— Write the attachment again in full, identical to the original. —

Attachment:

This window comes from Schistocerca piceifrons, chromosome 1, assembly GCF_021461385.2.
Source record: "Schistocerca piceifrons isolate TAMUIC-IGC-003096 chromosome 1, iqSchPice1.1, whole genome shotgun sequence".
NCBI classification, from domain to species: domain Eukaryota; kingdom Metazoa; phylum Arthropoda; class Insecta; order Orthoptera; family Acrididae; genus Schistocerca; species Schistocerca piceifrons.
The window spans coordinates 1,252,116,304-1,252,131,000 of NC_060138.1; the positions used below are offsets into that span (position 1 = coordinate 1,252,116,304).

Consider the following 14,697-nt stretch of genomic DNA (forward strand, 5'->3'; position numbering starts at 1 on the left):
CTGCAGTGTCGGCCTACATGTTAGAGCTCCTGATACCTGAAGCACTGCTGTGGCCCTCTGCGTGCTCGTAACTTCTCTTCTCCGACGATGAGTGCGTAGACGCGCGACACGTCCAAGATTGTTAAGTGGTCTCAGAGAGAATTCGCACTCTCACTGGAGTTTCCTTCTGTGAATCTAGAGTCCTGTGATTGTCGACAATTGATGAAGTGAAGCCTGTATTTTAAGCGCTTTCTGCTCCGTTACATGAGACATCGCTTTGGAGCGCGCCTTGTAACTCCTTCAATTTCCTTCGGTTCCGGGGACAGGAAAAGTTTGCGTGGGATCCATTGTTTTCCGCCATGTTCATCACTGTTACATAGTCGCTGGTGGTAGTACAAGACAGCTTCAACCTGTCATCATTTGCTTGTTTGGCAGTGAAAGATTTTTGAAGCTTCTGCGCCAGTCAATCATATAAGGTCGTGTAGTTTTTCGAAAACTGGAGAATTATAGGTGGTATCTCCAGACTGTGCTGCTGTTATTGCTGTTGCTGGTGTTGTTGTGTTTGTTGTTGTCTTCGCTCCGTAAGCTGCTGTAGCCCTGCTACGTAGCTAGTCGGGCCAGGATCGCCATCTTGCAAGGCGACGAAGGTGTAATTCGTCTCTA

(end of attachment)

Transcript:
This window comes from Schistocerca piceifrons, chromosome 1, assembly GCF_021461385.2.
Source record: "Schistocerca piceifrons isolate TAMUIC-IGC-003096 chromosome 1, iqSchPice1.1, whole genome shotgun sequence".
NCBI classification, from domain to species: domain Eukaryota; kingdom Metazoa; phylum Arthropoda; class Insecta; order Orthoptera; family Acrididae; genus Schistocerca; species Schistocerca piceifrons.
The window spans coordinates 1,252,116,304-1,252,131,000 of NC_060138.1; the positions used below are offsets into that span (position 1 = coordinate 1,252,116,304).

Consider the following 14,697-nt stretch of genomic DNA (forward strand, 5'->3'; position numbering starts at 1 on the left):
CTGCAGTGTCGGCCTACATGTTAGAGCTCCTGATACCTGAAGCACTGCTGTGGCCCTCTGCGTGCTCGTAACTTCTCTTCTCCGACGATGAGTGCGTAGACGCGCGACACGTCCAAGATTGTTAAGTGGTCTCAGAGAGAATTCGCACTCTCACTGGAGTTTCCTTCTGTGAATCTAGAGTCCTGTGATTGTCGACAATTGATGAAGTGAAGCCTGTATTTTAAGCGCTTTCTGCTCCGTTACATGAGACATCGCTTTGGAGCGCGCCTTGTAACTCCTTCAATTTCCTTCGGTTCCGGGGACAGGAAAAGTTTGCGTGGGATCCATTGTTTTCCGCCATGTTCATCACTGTTACATAGTCGCTGGTGGTAGTACAAGACAGCTTCAACCTGTCATCATTTGCTTGTTTGGCAGTGAAAGATTTTTGAAGCTTCTGCGCCAGTCAATCATATAAGGTCGTGTAGTTTTTCGAAAACTGGAGAATTATAGGTGGTATCTCCAGACTGTGCTGCTGTTATTGCTGTTGCTGGTGTTGTTGTGTTTGTTGTTGTCTTCGCTCCGTAAGCTGCTGTAGCCCTGCTACGTAGCTAGTCGGGCCAGGATCGCCATCTTGCAAGGCGACGAAGGTGTAATTCGTCTCTA